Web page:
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Bernstein – Serenade after Plato’s Symposium
In 1954, Serge and Nathalie Koussevitzky commissioned Leonard Bernstein to write a serenade for them as part of the cultural season of the illustrious Foundation bearing their name. “Lenny”, as he was known, gladly did it; however, inspired by a dazzling (re)reading of Plato’s Symposium, his piece quickly became something more than simple entertainment; although in keeping with the stimulating and joyful atmosphere of Plato’s dialogue there is a lightness present in the piece from beginning to end.
The banquet, according to Bernstein, is lively and light. The supple and shimmering orchestration is written for a string orchestra augmented by a harp and percussion. Faithfully following the source text, the work is divided into five movements each bearing the name of a character. We will thus successively meet Phèdre and Pausanias (1st mvt), the precise rhetoricians worried about defining a moral of love, Aristophanes (2nd mvt), the comic genius known for his fantasy tales, Eryximacs (3rd mvt), a doctor with scientific concerns, Agathon (4th mvt) a sweet and harmonious poet, and finally, Socrates (5th mvt), accompanied by his beloved Alcibiade, an ironic and profound thinker. Wearing all these masks, one after the other, and playing the part of the absolute protagonist in this astonishing serenade, the violin will act as a true soloist – and this violin is also a philosopher.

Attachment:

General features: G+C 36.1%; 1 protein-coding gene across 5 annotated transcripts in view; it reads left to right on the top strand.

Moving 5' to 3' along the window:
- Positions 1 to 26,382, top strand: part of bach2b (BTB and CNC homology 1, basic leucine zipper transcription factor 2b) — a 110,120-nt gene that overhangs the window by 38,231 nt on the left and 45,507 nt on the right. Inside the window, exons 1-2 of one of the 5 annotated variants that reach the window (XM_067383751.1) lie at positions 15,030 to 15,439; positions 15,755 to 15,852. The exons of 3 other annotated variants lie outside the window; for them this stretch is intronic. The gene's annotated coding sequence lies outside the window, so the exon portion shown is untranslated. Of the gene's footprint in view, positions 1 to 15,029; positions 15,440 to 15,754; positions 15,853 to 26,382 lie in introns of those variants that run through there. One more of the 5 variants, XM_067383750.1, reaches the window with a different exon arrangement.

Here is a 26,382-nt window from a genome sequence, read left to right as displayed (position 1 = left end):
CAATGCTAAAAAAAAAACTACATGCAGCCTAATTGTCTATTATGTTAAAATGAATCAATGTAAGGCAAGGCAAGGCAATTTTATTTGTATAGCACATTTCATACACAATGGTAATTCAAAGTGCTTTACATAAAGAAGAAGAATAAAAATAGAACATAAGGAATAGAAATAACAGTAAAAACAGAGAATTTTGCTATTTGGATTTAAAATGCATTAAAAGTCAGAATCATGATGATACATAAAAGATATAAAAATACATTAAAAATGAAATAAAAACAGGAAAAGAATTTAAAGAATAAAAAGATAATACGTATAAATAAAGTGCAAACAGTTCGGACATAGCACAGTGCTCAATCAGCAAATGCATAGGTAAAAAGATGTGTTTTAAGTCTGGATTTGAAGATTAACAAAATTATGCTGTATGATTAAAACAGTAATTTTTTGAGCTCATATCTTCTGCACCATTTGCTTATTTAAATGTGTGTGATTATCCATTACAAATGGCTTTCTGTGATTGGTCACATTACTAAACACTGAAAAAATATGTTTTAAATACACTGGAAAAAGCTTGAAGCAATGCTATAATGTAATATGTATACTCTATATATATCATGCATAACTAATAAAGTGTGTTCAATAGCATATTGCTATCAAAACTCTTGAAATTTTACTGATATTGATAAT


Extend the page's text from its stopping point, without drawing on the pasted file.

Aria from suite No. 3 - BWV 1068 / J.S Bach
Concerto for violin and orchestra No. 5 in A major - K219 / W.A Mozart
Dzukian variations for solo voice, orchestra and choir / Bronius Kutavicius
Serenade after Plato’s symposium - For solo violin and chamber orchestra / Leonard Bernstein